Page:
We are moving toward a point where a question about what all of this will mean—our history as a discipline and the discipline of diagnosis— is reaching a critical juncture. The word everywhere but emptied, has no weight. Weightless, it is unburdened of history. Excessive and then erased; monumental then subdivided and dismantled. Mantled and dismantled in a single movement. Perhaps that’s the point. The form, this spreading surface of hysteria, carried along by the currents of history, is more true than any content could ever be, could ever have been. And the two ends of the circle of the story of hysteria meet at this point X. Hysteria realizes itself in this act of erasure, in the gathering and dispersal of desire. Desire is rendered as pure form and formal movement, set adrift, creating in its wake a demand for this drift and a counter-demand set against it.

 Such is the aftermath of the hysteric’s disappearing act. We might wonder about her place in this, her desire. If, orchestrating her disappearance, she has found a way to exist a little easier, outside of any demands? Perhaps this is always where she felt destined to go, while we imagine some abuse of a barbaric present or the travesty of contemporary medicine; an imagination set loose, so we think, on her behalf. But, beyond our imagination, in exiting, perhaps she has found a little room to breath, to be even more hysterical, a grand hysteric, a hysteric without a name. Finally! A gift for the one who always wanted to be without a name, who evoked the image only in order to be more fully herself, somewhere else. The label, the doctors, they were always such a burden weren’t they? Whether she was on a pedestal or locked away in a sanatorium, it was too much to live up to. Unburdened by history, history dissolving into this unnameable and formally beautiful point X— beyond words, beyond labels, beyond injunction, beyond meaning; her pain, her smile, her silent name that belongs to no one. Then all the rest can remain quiet or confounded. ‘I have nothing to do with you. I am not a muse.’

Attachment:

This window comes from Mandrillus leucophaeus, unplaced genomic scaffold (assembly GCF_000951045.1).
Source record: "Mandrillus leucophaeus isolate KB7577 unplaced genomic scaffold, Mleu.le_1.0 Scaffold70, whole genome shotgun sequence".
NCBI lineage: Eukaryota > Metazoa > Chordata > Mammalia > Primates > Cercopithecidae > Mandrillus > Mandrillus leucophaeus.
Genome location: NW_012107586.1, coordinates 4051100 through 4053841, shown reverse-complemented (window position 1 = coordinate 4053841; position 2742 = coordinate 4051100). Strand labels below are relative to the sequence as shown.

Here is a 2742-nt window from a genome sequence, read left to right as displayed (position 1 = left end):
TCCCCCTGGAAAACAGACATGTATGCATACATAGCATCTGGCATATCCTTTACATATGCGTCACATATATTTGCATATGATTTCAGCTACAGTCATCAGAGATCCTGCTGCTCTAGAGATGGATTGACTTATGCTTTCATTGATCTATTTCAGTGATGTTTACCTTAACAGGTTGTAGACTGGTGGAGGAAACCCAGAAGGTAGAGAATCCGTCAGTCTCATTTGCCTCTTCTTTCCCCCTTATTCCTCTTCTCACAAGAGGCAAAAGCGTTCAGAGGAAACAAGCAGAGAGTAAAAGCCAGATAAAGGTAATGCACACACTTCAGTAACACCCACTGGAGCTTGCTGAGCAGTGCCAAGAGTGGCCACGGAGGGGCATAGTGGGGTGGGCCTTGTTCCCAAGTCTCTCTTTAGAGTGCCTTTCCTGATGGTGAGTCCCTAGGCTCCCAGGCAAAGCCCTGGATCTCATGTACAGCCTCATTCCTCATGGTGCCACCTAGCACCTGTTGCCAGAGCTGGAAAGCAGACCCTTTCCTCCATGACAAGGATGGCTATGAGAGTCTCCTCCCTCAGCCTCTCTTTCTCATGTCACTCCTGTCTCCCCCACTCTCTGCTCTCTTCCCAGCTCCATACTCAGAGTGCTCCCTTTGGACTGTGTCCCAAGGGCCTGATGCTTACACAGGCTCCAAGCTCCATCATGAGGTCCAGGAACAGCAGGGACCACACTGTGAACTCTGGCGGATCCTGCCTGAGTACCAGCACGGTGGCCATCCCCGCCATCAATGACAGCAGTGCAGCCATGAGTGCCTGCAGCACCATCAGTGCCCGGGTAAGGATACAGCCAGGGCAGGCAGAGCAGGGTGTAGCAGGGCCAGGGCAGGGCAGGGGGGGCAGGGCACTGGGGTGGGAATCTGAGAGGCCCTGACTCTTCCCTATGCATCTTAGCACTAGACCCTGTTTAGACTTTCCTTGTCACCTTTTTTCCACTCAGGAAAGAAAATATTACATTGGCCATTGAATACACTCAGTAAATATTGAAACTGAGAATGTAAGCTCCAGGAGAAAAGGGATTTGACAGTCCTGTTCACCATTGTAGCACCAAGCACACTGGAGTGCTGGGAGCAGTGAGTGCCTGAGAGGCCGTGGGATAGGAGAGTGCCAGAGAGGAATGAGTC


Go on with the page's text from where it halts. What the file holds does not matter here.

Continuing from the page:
I often forget that the word hysteria also suggests amusement, laughter, comedy, another important, sedimented, iteration of the word in common usage. That’s hysterical! It’s hysterical! I like this one a lot; as if the world has recognized that there is something important about humor and the hysteric. As if the pathos of hysteria flipped into its other, more manic self. Her ‘inappropriate’ giggling that annoyed so many of the doctors early on. And what did they say about it— that it was out of step with what she was saying, that it was defensive, sexual, seductive, that it was the result of too much internal tension. That it was, well, hysterical. What a tautology! She’s hysterical because she’s hysterical.